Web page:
When I mentioned two back-to-back 120V loads I did say that the neutral was necessary whether it carried current or not.

#### fmtjfw

##### Senior Member
Sorry

Sorry

If you look closely you will see that I specified a 240V load. Most 240V loads will not have a neutral connection at all. Those that do are usually really two 120V loads or a mixture of 240V loads and 120V loads.
When I mentioned two back-to-back 120V loads I did say that the neutral was necessary whether it carried current or not.

##### Senior Member
Diagrams of various 3 phase delta transformers

Images

#### Besoeker

##### Senior Member
Greetings Everyone.
Just trying to get some old stuff revised but cant seem to do it.need help.

When we have a single phase load say a bulb, there are two wires connected to that bulb.
1. Hot Wire 2. Neutral Wire.

the current flows from the hot wire and then returns back via neutral wire. this way current completes its path.
Agreed

when we have a balanced 3Ph system( STAR or WYE), each phase draws the same amount of current and the neutral current provides the return path.
If the load is balanced, there is no neutral current. Unbalanced loads will result in neutral current. The magnitude and nature of the phase to neutral loads will determine that neutral current.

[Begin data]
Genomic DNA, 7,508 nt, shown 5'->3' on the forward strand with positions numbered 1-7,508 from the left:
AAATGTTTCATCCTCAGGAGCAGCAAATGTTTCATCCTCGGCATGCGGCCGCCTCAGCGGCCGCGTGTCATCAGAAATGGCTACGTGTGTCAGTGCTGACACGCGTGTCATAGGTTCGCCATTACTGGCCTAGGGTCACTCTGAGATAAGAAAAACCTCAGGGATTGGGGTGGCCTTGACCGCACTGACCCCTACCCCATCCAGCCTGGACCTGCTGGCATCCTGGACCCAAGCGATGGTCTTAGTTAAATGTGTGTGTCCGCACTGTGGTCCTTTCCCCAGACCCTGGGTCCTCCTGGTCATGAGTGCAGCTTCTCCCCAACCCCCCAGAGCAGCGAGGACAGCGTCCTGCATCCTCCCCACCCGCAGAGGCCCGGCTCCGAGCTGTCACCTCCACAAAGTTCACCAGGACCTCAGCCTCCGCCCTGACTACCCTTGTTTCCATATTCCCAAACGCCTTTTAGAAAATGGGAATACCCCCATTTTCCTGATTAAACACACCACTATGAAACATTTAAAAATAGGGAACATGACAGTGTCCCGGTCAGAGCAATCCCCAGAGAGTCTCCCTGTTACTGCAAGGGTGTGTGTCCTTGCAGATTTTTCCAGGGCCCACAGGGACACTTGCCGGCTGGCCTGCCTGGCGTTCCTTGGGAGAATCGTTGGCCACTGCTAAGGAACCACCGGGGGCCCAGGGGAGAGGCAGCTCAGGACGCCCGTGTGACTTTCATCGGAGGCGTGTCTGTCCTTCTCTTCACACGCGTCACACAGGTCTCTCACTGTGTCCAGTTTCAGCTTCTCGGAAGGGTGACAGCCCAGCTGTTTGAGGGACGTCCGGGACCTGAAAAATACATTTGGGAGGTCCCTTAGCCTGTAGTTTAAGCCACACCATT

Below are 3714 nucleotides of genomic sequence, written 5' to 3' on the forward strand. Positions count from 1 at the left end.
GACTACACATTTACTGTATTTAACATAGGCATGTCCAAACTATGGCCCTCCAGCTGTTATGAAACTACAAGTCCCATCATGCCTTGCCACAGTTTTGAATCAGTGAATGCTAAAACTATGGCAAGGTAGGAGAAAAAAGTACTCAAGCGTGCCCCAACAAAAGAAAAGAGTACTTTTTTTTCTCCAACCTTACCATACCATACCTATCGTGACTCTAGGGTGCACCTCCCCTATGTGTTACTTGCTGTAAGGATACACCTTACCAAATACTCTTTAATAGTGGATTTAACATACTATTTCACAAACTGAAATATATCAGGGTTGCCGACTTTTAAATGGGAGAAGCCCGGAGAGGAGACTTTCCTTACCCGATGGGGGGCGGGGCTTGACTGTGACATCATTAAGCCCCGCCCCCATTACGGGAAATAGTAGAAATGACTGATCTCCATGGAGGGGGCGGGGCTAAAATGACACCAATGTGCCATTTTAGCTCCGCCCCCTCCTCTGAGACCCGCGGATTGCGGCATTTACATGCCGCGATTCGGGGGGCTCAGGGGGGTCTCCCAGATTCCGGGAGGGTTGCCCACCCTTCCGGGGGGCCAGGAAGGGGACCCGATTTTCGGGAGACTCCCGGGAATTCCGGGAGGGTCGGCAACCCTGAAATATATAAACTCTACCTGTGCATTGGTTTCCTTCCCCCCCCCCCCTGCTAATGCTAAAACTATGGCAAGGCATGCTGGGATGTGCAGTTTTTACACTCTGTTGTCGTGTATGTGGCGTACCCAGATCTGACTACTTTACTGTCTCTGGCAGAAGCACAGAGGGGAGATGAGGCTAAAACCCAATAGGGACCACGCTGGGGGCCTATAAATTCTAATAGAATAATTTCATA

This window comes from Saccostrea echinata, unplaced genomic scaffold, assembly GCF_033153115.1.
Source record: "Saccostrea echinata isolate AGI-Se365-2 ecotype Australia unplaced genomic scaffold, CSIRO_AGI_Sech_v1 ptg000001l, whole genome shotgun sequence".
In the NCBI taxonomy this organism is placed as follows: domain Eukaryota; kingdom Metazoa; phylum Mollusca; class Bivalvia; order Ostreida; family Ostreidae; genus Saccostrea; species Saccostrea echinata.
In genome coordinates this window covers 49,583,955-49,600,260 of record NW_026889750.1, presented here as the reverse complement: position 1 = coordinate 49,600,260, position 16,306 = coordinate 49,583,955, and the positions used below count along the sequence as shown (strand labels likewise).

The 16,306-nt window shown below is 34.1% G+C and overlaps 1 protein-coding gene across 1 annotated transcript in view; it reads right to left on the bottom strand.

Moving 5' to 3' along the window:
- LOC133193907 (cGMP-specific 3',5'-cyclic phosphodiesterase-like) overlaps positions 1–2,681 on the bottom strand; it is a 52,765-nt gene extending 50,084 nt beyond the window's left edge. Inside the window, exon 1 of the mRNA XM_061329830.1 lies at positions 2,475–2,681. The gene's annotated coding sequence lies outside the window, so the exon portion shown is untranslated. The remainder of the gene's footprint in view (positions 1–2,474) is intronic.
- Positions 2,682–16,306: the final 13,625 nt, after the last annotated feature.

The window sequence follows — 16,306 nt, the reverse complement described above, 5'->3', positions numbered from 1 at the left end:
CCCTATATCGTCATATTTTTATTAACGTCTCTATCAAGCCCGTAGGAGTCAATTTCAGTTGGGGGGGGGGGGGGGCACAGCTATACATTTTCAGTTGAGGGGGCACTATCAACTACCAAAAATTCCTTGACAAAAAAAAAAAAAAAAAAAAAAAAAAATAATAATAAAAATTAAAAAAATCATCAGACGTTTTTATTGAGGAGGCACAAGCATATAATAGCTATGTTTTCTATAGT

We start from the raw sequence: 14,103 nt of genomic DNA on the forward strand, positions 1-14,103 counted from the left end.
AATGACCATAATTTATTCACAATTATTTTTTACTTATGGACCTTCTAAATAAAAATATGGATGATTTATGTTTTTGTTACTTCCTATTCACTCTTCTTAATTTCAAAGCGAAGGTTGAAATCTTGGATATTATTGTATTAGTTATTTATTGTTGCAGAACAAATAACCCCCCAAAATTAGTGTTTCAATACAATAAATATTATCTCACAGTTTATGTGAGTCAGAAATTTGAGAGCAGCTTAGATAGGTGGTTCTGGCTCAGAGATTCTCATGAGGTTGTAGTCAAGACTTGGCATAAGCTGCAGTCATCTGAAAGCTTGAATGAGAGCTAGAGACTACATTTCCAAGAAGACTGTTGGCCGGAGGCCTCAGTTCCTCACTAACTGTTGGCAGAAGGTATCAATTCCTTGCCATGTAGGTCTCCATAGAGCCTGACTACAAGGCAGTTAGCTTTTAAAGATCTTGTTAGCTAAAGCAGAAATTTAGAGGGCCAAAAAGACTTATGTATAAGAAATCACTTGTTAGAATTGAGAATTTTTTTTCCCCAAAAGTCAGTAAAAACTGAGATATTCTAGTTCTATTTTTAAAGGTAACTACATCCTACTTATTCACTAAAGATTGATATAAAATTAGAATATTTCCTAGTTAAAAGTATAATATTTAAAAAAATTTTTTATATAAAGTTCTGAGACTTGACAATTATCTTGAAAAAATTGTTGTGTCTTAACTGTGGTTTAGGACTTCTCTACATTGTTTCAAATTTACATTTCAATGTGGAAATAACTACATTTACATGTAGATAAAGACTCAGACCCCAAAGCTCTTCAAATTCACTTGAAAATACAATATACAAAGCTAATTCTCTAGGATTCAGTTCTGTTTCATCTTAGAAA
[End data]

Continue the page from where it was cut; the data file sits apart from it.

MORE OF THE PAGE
How is the return path provided incase of DELTA system?there are only 3 phases.so how is return path provided if we have a 3ph load for delta system.
If there is there is no neutral there can be no phase to neutral loads. Call the conductors L1, L2, and L3. Any single phase load has to be connected between two of those conductors. Say L1 and L2. The current flows between those two.

A point you may want to think about. Current flows in a closed circuit with a potential difference (voltage) across it. That's all it needs. It doesn't matter if the circuit has a neutral or is referenced to ground. It just needs to be a closed circuit.

Another. It is convenient to think of or visualise a go and return for live (hot) and neutral with the neutral being the return. It isn't actually like that. For AC, the current oscillates back and forth between the conductors. Which is called neutral is usually determined by how the circuit is configured and which point is grounded. For a star (wye) it is common for the star point to be a grounded (earthed) neutral.